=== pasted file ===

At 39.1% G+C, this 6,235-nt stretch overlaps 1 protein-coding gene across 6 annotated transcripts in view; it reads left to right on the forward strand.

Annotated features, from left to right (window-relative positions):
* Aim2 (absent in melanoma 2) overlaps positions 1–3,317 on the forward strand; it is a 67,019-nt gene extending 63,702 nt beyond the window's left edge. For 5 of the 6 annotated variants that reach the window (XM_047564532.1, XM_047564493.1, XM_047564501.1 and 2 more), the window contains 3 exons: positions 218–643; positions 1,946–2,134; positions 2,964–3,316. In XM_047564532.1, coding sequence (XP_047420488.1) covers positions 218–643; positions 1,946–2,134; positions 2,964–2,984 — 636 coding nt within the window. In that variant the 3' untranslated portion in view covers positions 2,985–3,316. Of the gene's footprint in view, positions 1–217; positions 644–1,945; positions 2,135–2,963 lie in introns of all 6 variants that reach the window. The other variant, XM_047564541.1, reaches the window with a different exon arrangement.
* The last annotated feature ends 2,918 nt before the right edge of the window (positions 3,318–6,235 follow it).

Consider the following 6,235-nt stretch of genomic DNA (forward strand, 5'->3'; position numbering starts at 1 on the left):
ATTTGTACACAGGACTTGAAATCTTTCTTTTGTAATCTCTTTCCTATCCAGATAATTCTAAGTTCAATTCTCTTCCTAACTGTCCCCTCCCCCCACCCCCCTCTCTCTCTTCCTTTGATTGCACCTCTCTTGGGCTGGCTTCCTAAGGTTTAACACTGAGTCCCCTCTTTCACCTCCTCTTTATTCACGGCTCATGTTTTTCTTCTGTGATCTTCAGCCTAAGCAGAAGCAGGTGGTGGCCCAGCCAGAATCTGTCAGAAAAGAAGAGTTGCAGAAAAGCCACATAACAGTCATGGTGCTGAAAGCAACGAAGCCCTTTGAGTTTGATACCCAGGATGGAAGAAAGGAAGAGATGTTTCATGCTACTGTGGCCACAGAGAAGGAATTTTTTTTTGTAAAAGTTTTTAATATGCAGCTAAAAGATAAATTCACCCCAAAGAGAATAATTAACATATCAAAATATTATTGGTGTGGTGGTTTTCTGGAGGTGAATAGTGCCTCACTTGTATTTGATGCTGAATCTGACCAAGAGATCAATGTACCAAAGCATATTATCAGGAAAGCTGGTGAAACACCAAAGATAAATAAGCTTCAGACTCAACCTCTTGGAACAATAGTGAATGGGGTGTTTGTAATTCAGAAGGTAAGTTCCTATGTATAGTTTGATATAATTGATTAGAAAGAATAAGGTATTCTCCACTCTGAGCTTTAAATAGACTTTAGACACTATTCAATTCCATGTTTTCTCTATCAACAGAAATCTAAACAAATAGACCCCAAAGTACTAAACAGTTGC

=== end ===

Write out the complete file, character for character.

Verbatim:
At 39.1% G+C, this 6,235-nt stretch overlaps 1 protein-coding gene across 6 annotated transcripts in view; it reads left to right on the forward strand.

Annotated features, from left to right (window-relative positions):
* Aim2 (absent in melanoma 2) overlaps positions 1–3,317 on the forward strand; it is a 67,019-nt gene extending 63,702 nt beyond the window's left edge. For 5 of the 6 annotated variants that reach the window (XM_047564532.1, XM_047564493.1, XM_047564501.1 and 2 more), the window contains 3 exons: positions 218–643; positions 1,946–2,134; positions 2,964–3,316. In XM_047564532.1, coding sequence (XP_047420488.1) covers positions 218–643; positions 1,946–2,134; positions 2,964–2,984 — 636 coding nt within the window. In that variant the 3' untranslated portion in view covers positions 2,985–3,316. Of the gene's footprint in view, positions 1–217; positions 644–1,945; positions 2,135–2,963 lie in introns of all 6 variants that reach the window. The other variant, XM_047564541.1, reaches the window with a different exon arrangement.
* The last annotated feature ends 2,918 nt before the right edge of the window (positions 3,318–6,235 follow it).

Consider the following 6,235-nt stretch of genomic DNA (forward strand, 5'->3'; position numbering starts at 1 on the left):
ATTTGTACACAGGACTTGAAATCTTTCTTTTGTAATCTCTTTCCTATCCAGATAATTCTAAGTTCAATTCTCTTCCTAACTGTCCCCTCCCCCCACCCCCCTCTCTCTCTTCCTTTGATTGCACCTCTCTTGGGCTGGCTTCCTAAGGTTTAACACTGAGTCCCCTCTTTCACCTCCTCTTTATTCACGGCTCATGTTTTTCTTCTGTGATCTTCAGCCTAAGCAGAAGCAGGTGGTGGCCCAGCCAGAATCTGTCAGAAAAGAAGAGTTGCAGAAAAGCCACATAACAGTCATGGTGCTGAAAGCAACGAAGCCCTTTGAGTTTGATACCCAGGATGGAAGAAAGGAAGAGATGTTTCATGCTACTGTGGCCACAGAGAAGGAATTTTTTTTTGTAAAAGTTTTTAATATGCAGCTAAAAGATAAATTCACCCCAAAGAGAATAATTAACATATCAAAATATTATTGGTGTGGTGGTTTTCTGGAGGTGAATAGTGCCTCACTTGTATTTGATGCTGAATCTGACCAAGAGATCAATGTACCAAAGCATATTATCAGGAAAGCTGGTGAAACACCAAAGATAAATAAGCTTCAGACTCAACCTCTTGGAACAATAGTGAATGGGGTGTTTGTAATTCAGAAGGTAAGTTCCTATGTATAGTTTGATATAATTGATTAGAAAGAATAAGGTATTCTCCACTCTGAGCTTTAAATAGACTTTAGACACTATTCAATTCCATGTTTTCTCTATCAACAGAAATCTAAACAAATAGACCCCAAAGTACTAAACAGTTGC